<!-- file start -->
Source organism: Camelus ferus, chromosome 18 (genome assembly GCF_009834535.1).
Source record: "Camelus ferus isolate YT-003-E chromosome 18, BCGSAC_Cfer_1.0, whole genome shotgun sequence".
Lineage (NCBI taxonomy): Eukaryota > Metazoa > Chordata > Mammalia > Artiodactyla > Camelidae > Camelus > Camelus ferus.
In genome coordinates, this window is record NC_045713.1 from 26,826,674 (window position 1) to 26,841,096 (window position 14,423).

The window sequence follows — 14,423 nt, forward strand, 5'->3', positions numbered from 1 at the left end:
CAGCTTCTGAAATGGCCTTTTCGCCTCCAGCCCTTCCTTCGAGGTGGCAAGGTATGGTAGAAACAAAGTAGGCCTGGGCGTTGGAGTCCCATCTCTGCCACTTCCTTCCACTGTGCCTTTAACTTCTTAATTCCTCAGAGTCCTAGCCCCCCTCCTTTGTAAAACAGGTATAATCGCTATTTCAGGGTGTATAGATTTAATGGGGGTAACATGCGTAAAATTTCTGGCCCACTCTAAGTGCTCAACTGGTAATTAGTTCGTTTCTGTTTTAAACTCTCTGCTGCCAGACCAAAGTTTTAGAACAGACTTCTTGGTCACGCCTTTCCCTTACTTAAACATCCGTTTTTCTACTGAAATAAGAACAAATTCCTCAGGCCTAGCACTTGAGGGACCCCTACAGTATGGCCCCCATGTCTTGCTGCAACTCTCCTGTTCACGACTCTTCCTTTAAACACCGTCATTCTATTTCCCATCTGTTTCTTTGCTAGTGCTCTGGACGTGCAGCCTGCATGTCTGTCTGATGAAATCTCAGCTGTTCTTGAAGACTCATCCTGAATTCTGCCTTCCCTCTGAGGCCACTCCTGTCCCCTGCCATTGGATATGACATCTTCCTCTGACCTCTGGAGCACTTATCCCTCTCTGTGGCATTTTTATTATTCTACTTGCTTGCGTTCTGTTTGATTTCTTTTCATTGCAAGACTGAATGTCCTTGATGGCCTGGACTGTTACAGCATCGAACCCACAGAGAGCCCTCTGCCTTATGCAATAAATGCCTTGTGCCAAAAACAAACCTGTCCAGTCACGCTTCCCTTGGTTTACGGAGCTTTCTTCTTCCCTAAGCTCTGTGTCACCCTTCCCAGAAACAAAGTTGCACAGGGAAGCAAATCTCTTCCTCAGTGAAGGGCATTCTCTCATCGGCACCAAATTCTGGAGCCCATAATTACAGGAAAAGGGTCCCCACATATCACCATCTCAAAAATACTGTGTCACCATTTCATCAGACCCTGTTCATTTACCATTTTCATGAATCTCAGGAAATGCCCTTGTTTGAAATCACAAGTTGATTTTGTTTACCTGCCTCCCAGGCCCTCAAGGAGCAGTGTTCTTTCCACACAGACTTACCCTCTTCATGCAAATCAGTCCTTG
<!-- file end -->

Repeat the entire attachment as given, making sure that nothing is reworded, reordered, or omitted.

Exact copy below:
Source organism: Camelus ferus, chromosome 18 (genome assembly GCF_009834535.1).
Source record: "Camelus ferus isolate YT-003-E chromosome 18, BCGSAC_Cfer_1.0, whole genome shotgun sequence".
Lineage (NCBI taxonomy): Eukaryota > Metazoa > Chordata > Mammalia > Artiodactyla > Camelidae > Camelus > Camelus ferus.
In genome coordinates, this window is record NC_045713.1 from 26,826,674 (window position 1) to 26,841,096 (window position 14,423).

The window sequence follows — 14,423 nt, forward strand, 5'->3', positions numbered from 1 at the left end:
CAGCTTCTGAAATGGCCTTTTCGCCTCCAGCCCTTCCTTCGAGGTGGCAAGGTATGGTAGAAACAAAGTAGGCCTGGGCGTTGGAGTCCCATCTCTGCCACTTCCTTCCACTGTGCCTTTAACTTCTTAATTCCTCAGAGTCCTAGCCCCCCTCCTTTGTAAAACAGGTATAATCGCTATTTCAGGGTGTATAGATTTAATGGGGGTAACATGCGTAAAATTTCTGGCCCACTCTAAGTGCTCAACTGGTAATTAGTTCGTTTCTGTTTTAAACTCTCTGCTGCCAGACCAAAGTTTTAGAACAGACTTCTTGGTCACGCCTTTCCCTTACTTAAACATCCGTTTTTCTACTGAAATAAGAACAAATTCCTCAGGCCTAGCACTTGAGGGACCCCTACAGTATGGCCCCCATGTCTTGCTGCAACTCTCCTGTTCACGACTCTTCCTTTAAACACCGTCATTCTATTTCCCATCTGTTTCTTTGCTAGTGCTCTGGACGTGCAGCCTGCATGTCTGTCTGATGAAATCTCAGCTGTTCTTGAAGACTCATCCTGAATTCTGCCTTCCCTCTGAGGCCACTCCTGTCCCCTGCCATTGGATATGACATCTTCCTCTGACCTCTGGAGCACTTATCCCTCTCTGTGGCATTTTTATTATTCTACTTGCTTGCGTTCTGTTTGATTTCTTTTCATTGCAAGACTGAATGTCCTTGATGGCCTGGACTGTTACAGCATCGAACCCACAGAGAGCCCTCTGCCTTATGCAATAAATGCCTTGTGCCAAAAACAAACCTGTCCAGTCACGCTTCCCTTGGTTTACGGAGCTTTCTTCTTCCCTAAGCTCTGTGTCACCCTTCCCAGAAACAAAGTTGCACAGGGAAGCAAATCTCTTCCTCAGTGAAGGGCATTCTCTCATCGGCACCAAATTCTGGAGCCCATAATTACAGGAAAAGGGTCCCCACATATCACCATCTCAAAAATACTGTGTCACCATTTCATCAGACCCTGTTCATTTACCATTTTCATGAATCTCAGGAAATGCCCTTGTTTGAAATCACAAGTTGATTTTGTTTACCTGCCTCCCAGGCCCTCAAGGAGCAGTGTTCTTTCCACACAGACTTACCCTCTTCATGCAAATCAGTCCTTG